The wolf in sheep’s clothing, the entire time was government regulation, not a lack thereof; that is, it was the government’s convenient crusade against red-lining and other common sense policies preventing people who can’t afford homes from buying them that caused the mess to begin with. “Affordable housing,” as we have come to see, does not lend itself to any successful business model.
While this all started with Carter, it finished with his spiritual successor, George W. Bush. Bush made some perfunctory attempts to stop the toxic debt from accruing, but there is much more evidence that he simply let it happen, ignoring the economic elephant in the room in favor of growing the national debt with a sloppy war in Iraq. There is even a supremely ironic video of Bush, at the apogee of his “compassionate conservatism,” honoring Mr. Franklin Raines himself, and the “great work” of Fannie Mae in the area of affordable housing.
This is not in the least an argument to give the Democrats a pass. Affordable housing is their pet project, and the fundamental blame falls at their feet for initiating this snowball, as well as the people who chose to buy houses they couldn’t pay for. Nevertheless, with a Republican executive, legislative and a mostly judicial branch at the height of his presidency, Bush deserves to be the whipping boy of history for his disgusting betrayal of conservative principles.
Unfortunately, when he opened the window to chuck his free market principles, he also let in the worst specter of all — President-elect Barack Obama and his neo-New Dealism. It was almost inevitable by 2008. Look at the “conservative” nominee: John McCain, of all people, the would-be running mate of John Kerry if he hadn’t felt Bush’s foul political winds carrying him to the `08 Republican nomination.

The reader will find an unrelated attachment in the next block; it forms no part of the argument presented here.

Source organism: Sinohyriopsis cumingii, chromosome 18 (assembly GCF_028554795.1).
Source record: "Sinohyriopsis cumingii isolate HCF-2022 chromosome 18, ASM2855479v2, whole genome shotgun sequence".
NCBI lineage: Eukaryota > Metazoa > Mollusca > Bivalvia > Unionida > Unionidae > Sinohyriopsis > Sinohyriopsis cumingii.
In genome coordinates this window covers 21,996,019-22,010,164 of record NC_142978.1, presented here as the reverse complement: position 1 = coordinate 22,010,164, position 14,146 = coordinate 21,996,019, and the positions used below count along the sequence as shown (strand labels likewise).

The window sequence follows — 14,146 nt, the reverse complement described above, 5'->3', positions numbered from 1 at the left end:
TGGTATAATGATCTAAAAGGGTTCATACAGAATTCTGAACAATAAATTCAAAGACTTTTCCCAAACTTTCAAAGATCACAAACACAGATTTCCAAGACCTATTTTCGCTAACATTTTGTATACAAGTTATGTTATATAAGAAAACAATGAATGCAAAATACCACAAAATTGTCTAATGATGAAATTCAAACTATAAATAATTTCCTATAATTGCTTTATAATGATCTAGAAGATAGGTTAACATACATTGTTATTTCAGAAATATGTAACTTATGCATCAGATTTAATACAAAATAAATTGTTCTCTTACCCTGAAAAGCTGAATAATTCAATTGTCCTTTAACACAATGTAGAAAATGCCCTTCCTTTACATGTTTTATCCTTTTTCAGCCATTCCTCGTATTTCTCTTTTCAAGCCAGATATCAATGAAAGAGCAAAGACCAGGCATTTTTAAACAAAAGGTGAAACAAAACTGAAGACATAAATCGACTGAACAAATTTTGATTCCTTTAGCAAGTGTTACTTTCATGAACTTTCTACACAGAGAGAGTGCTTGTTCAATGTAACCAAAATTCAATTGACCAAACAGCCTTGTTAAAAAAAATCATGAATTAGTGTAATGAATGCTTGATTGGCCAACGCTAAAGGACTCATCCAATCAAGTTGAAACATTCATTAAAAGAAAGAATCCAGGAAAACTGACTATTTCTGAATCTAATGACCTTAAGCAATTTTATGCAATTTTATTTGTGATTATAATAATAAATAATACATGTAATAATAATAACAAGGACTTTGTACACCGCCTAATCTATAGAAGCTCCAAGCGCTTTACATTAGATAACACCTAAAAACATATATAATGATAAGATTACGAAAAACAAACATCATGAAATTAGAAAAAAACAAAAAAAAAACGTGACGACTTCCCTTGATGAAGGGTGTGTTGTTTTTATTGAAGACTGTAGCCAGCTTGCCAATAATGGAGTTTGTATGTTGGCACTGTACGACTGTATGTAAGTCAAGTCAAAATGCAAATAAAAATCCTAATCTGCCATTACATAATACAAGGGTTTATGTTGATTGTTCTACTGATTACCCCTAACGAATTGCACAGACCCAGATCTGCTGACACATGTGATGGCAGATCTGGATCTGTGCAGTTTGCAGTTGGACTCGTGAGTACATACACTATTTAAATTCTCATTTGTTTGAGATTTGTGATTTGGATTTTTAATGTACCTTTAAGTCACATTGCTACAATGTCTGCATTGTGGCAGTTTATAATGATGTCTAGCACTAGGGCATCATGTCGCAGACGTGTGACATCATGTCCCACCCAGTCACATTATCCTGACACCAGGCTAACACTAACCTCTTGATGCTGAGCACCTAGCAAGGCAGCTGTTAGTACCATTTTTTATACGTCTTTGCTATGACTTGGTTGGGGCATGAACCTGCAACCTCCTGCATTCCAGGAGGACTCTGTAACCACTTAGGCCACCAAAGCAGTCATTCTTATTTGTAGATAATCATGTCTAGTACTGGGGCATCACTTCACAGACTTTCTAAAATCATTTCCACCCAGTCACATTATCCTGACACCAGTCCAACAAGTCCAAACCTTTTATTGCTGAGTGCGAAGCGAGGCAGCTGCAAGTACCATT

All of this falls at the feet of Bush. Certainly there is much to be said of his foreign policy, which, though flawed, proved efficacious by preventing another terrorist attack. Still, it also ties into his economic failures. Had he handled Iraq properly, perhaps by listening to the admonitions of General Shinseki and sending in a military monolith to preempt the insurgency, we might have saved a lot of American lives and dollars.
The surge worked, but it may be for naught now that Obama is in office. The Middle East will make or break Bush. Without it, his obvious domestic failures will leave him one of the biggest losers of the bunch. Obama will continue to break down walls between public and private, and the only hope for an opposition party (there certainly is not one at the moment) is for vocal conservatives to stand on principle and fight an insurgent war back to power. To do so, they need a real leader willing to keep the lines between free market and federal government as bold as can be. I suspect, with the sickeningly hypnotic ways of Obama’s constituency, that this process will take years if not decades thanks to Bush’s decimation of conservatism.

Patrick Ross is a fifth-year English and history double-major. He can be reached at pross@uci.edu.